During the sixteenth century, the Mennonites and other Anabaptists were relentlessly persecuted. By the seventeenth century, some of them joined the state church in Switzerland and persuaded the authorities to relent in their attacks. The Mennonites outside the state church were divided on whether to remain in communion with their brothers within the state church, and this led to a split. Those against remaining in communion with them became known as the Amish, after their founder Jacob Amman. Those who remained in communion with them retained the name Mennonite. This period of persecution has had a significant impact on Mennonite identity. Martyrs Mirror, published in 1660, documents much of the persecution of Anabaptists and their predecessors. Today, the book is still the most important book besides the Bible for many Mennonites and Amish, in particular for the Swiss-South German branch of Mennonitism. Spanish Leftists during the Red Terror Shoot at a statue of Christ The persecution of Christians is religious persecution that Christians sometimes undergo as a consequence of professing their faith, both historically and in the current era. ... See also civil religion. ... This article is about Old Order Amish, but also refers to other Amish sects. ... Jacob Amman (Jakob Ammann) was born circa 1644 in Erlenbach im Simmental, Switzerland, but later moved to Alsace as part of a wave of Anabaptist emigration from out of the Canton of Berne. ... The Martyrs Mirror or The Bloody Theater, first published in 1660 in Dutch by Thieleman J. van Braght, documented the stories and testimonies of Christian martyrs, especially Anabaptists. ...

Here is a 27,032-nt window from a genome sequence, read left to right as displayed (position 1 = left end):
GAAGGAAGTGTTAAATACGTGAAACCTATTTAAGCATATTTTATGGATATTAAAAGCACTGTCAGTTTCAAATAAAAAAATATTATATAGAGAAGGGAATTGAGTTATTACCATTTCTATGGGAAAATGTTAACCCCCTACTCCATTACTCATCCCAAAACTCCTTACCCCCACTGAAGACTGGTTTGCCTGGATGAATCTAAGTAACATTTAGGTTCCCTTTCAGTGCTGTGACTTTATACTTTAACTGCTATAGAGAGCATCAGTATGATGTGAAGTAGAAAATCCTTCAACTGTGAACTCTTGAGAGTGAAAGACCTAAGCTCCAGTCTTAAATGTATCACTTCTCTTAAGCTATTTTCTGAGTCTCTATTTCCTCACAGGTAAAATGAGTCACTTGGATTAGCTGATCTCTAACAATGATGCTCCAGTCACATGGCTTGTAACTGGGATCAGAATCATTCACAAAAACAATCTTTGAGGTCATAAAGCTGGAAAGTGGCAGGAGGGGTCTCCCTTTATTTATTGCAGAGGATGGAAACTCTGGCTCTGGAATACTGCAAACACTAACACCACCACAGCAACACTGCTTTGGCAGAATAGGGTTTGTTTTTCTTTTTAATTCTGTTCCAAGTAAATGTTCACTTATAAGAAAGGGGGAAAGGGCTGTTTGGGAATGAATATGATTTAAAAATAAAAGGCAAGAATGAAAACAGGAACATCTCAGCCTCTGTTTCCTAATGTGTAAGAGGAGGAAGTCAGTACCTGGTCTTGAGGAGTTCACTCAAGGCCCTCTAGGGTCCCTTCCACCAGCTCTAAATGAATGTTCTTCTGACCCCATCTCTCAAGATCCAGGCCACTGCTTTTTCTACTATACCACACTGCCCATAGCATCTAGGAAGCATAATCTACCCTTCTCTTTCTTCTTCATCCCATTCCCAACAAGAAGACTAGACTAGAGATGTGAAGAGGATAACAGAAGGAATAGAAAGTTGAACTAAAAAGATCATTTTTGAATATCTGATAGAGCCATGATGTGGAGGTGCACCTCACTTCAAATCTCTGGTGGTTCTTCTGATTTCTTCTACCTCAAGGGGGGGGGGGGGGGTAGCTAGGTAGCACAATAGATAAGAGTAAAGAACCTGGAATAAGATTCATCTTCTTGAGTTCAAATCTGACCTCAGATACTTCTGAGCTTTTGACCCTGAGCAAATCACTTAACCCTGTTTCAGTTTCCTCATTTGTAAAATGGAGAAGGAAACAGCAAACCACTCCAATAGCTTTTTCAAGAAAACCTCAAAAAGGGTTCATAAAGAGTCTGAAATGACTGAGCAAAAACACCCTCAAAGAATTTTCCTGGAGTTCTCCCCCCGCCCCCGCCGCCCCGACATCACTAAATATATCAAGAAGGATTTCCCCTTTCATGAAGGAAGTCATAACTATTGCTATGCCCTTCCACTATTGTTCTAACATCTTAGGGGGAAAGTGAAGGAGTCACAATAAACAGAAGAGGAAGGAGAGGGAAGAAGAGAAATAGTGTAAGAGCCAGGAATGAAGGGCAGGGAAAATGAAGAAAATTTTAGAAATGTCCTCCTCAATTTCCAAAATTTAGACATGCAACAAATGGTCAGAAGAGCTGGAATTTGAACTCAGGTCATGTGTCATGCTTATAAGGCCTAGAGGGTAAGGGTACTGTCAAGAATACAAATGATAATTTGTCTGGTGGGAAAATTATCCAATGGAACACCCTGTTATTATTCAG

Other disagreements over the years have led to other splits; sometimes the reasons were theological, sometimes practical, sometimes geographical. For instance, near the beginning of the twentieth century, there were some members in the Amish church who wanted to begin having Sunday Schools and evangelize. Unable to persuade the rest of the Amish, they separated and formed the Conservative Mennonite Conference. Mennonites in Canada and other countries typically have independent denominations because of the practical considerations of distance and, in some cases, language. Sunday school, Indians and whites. ... The Conservative Mennonite Conference (CMC) is a Christian body of conservative evangelical Mennonite churches. ...